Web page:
Colleen Patrick-Goudreau On
The roots of Thanksgiving, a North American holiday, are in autumn harvest festivals, similar to those that take place around the world. In the United States, this holiday meal has become so centered around the consumption of turkey that people have completely lost sight of its original meaning — if they ever knew it at all.
The first Thanksgiving took place in 1621, though it was not called Thanksgiving until many years later. In fact, much of what we associate with this holiday was contrived during the past few centuries.
Everything we know about the first Thanksgiving comes from two sources: a letter by Edward Winslow dated December 1621, and a book by William Bradford written twenty years after the actual events took place. His book was stolen during the Revolutionary War and didn’t reappear until 1854. In his letter, Edward Winslow wrote, “Our harvest being gotten in, our Governor sent four men on fowling, so that we might, after a more special manner, rejoice together, after we had gathered the fruit of our labors.” He writes that the men hunted birds, not because they were starving but so that they might rejoice in the abundance of the fruits and vegetables with which they were blessed.
In his book, William Bradford mentions that the colonists killed wild turkeys during the autumn season; he doesn’t say specifically that wild turkeys were killed for the first Thanksgiving. Although his book gives clues as to what was on this first menu, it disappeared until the mid-nineteenth century, so it didn’t have any influence on how Thanksgiving was celebrated.
The animals killed for that first Thanksgiving were most likely ducks, geese, and various kinds of fish. If cranberries were served, they would have been used for their tartness or color – not in the sugary form we eat them today. Potatoes were not available, and because it is improbable that the colonists had flour for pie crust or an oven in which to bake it, pumpkin pie was most likely absent. They didn’t use forks.
Does this mean we shouldn’t serve mashed potatoes, pumpkin pie, sweet cranberry sauce, biscuits, or any of the things that were not on the table of the first Thanksgiving? Does that mean we shouldn’t use forks? Of course not. I point this out to emphasize the fact that we selectively choose our traditions. Our emotional attachment to tradition is very powerful, so we justify our consumption of turkey at Thanksgiving by attempting to sanctify it in historical accuracy. The fact is that we eat turkeys because that’s what we were taught and because of a woman named Sarah Josepha Hale.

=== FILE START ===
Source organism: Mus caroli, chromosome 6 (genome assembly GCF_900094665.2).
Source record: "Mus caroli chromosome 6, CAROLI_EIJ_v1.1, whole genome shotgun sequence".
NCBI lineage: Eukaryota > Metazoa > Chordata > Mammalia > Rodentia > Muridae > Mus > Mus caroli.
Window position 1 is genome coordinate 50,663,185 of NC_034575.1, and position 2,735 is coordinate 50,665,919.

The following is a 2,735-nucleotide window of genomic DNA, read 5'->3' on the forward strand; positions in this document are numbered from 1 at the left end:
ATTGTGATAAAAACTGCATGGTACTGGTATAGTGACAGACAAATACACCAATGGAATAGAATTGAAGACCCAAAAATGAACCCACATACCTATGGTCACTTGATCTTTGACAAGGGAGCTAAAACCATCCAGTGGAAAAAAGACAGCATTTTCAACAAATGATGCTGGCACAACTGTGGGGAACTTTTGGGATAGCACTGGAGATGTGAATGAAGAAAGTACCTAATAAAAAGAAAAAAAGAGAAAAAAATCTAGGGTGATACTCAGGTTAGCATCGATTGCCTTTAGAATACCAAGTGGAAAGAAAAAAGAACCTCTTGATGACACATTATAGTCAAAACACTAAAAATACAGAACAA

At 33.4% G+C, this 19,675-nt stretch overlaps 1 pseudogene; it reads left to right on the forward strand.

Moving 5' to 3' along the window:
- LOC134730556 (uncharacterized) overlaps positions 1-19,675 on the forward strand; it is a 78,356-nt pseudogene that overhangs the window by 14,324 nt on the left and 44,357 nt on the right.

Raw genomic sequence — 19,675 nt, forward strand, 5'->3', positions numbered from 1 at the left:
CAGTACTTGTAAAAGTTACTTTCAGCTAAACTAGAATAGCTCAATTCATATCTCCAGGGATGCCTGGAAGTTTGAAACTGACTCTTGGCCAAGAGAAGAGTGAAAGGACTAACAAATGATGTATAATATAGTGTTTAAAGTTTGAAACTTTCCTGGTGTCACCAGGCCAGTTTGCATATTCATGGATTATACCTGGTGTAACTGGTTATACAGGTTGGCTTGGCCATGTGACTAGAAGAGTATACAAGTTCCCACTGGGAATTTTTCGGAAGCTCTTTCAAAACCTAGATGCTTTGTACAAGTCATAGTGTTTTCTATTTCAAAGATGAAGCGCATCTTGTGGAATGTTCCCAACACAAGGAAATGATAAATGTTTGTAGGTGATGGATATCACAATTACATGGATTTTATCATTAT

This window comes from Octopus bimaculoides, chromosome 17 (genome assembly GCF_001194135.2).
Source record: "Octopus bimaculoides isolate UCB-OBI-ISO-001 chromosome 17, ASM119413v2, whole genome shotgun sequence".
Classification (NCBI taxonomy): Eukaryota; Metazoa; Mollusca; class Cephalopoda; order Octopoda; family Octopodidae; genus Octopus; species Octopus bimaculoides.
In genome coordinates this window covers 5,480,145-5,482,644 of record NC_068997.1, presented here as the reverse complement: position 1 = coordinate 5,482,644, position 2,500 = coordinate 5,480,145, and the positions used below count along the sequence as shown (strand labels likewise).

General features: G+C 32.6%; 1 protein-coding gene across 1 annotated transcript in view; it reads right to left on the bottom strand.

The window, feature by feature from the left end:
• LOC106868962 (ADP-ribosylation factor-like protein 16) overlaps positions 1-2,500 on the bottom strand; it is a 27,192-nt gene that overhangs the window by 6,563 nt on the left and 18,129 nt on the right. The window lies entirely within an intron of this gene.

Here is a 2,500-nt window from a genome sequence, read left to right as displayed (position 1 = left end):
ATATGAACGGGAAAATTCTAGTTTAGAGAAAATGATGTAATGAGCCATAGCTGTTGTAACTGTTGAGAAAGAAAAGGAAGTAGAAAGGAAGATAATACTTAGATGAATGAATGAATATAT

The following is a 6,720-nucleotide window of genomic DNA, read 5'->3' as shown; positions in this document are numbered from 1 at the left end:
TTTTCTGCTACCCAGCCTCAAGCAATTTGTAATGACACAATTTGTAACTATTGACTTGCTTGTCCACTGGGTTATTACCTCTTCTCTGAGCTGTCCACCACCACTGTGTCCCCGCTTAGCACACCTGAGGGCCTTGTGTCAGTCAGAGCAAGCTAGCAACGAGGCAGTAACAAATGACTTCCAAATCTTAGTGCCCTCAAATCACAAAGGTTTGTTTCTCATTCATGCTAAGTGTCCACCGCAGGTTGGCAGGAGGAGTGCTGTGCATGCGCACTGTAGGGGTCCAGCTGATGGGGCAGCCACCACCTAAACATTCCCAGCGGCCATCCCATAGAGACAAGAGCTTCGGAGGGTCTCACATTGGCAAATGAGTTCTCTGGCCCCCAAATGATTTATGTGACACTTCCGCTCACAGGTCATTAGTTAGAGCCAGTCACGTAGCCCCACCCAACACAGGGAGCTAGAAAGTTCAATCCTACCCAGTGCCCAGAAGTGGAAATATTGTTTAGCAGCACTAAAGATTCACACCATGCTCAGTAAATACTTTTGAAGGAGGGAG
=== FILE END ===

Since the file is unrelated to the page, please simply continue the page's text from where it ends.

Hale (1788-1879), the editor of a popular magazine, began, in 1827, a forty-year quest to make Thanksgiving a national holiday. She wrote romantic accounts of the first Thanksgiving, taking liberties to appeal to her readership and including recipes for roasted turkeys, stuffing, and pumpkin pies – none of the dishes that would have appeared on the table of the first Thanksgiving.
Although the holiday “traditions” Hale created share few similarites with the original feast, I think most of us would admit that we’re not as interested in creating an exact replica of the first Thanksgiving as we are in having customs and traditions we can point to that connect us to something older than ourselves. We shape our traditions out of our ideals and pick and choose which ones we want to celebrate.
Even as the myths started by Hale began to permeate the culture’s consciousness, “turkey” was still not widely accepted as the quintessential Thanksgiving dish until the mid-twentieth century. Wild turkeys – dark-feathered and thus dakr-skinned – became unappetizing to consumers. To make turkey meat more appealing, the “Beltsville white” was bred in 1947 at the behest of the National Turkey Federation. Turkey consumption increased and has been increasing ever since.
Although Hale did a great disservice to turkeys – curious, playful, social birds – she did have noble ideas about the significance of this holiday. She envisioned that it would be about charity and generosity, writing, “Let us consecrate the day to benevolence of action, by sending good gifts to the poor and doing those deeds of charity that will, for one day, make every American hone the place of plenty and rejoicing.”
As we prepare our feast of seasonal fare, may we recognize that we can celebrate tradition while honoring our own values of kindness and compassion, and may we rejoice in the plenty we have without causing harm to another. - From The Vegan Table by Colleen Patrick-Goudreau